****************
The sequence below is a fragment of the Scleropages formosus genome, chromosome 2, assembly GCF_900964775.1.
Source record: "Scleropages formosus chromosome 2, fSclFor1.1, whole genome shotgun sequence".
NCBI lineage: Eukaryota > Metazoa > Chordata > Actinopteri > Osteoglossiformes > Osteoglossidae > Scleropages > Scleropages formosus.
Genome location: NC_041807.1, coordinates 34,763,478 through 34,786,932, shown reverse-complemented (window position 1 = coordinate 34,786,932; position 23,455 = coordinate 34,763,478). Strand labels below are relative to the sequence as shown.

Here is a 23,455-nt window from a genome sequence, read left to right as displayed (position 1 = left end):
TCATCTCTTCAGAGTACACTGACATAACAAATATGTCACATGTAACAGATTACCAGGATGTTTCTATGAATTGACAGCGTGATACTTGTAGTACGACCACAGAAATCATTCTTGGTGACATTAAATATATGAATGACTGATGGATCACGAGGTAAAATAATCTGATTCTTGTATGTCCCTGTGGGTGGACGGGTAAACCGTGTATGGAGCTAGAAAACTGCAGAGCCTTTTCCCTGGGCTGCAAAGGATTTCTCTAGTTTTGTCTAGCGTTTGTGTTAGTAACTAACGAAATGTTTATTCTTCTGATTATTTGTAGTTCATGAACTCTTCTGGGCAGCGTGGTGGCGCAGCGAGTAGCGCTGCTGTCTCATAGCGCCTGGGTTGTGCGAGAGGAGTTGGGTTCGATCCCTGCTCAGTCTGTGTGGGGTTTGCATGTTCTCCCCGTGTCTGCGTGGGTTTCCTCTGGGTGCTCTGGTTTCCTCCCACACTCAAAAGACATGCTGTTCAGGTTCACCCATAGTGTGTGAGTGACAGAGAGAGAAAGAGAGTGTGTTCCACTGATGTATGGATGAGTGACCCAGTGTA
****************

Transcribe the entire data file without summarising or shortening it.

The sequence below is a fragment of the Scleropages formosus genome, chromosome 2, assembly GCF_900964775.1.
Source record: "Scleropages formosus chromosome 2, fSclFor1.1, whole genome shotgun sequence".
NCBI lineage: Eukaryota > Metazoa > Chordata > Actinopteri > Osteoglossiformes > Osteoglossidae > Scleropages > Scleropages formosus.
Genome location: NC_041807.1, coordinates 34,763,478 through 34,786,932, shown reverse-complemented (window position 1 = coordinate 34,786,932; position 23,455 = coordinate 34,763,478). Strand labels below are relative to the sequence as shown.

Here is a 23,455-nt window from a genome sequence, read left to right as displayed (position 1 = left end):
TCATCTCTTCAGAGTACACTGACATAACAAATATGTCACATGTAACAGATTACCAGGATGTTTCTATGAATTGACAGCGTGATACTTGTAGTACGACCACAGAAATCATTCTTGGTGACATTAAATATATGAATGACTGATGGATCACGAGGTAAAATAATCTGATTCTTGTATGTCCCTGTGGGTGGACGGGTAAACCGTGTATGGAGCTAGAAAACTGCAGAGCCTTTTCCCTGGGCTGCAAAGGATTTCTCTAGTTTTGTCTAGCGTTTGTGTTAGTAACTAACGAAATGTTTATTCTTCTGATTATTTGTAGTTCATGAACTCTTCTGGGCAGCGTGGTGGCGCAGCGAGTAGCGCTGCTGTCTCATAGCGCCTGGGTTGTGCGAGAGGAGTTGGGTTCGATCCCTGCTCAGTCTGTGTGGGGTTTGCATGTTCTCCCCGTGTCTGCGTGGGTTTCCTCTGGGTGCTCTGGTTTCCTCCCACACTCAAAAGACATGCTGTTCAGGTTCACCCATAGTGTGTGAGTGACAGAGAGAGAAAGAGAGTGTGTTCCACTGATGTATGGATGAGTGACCCAGTGTA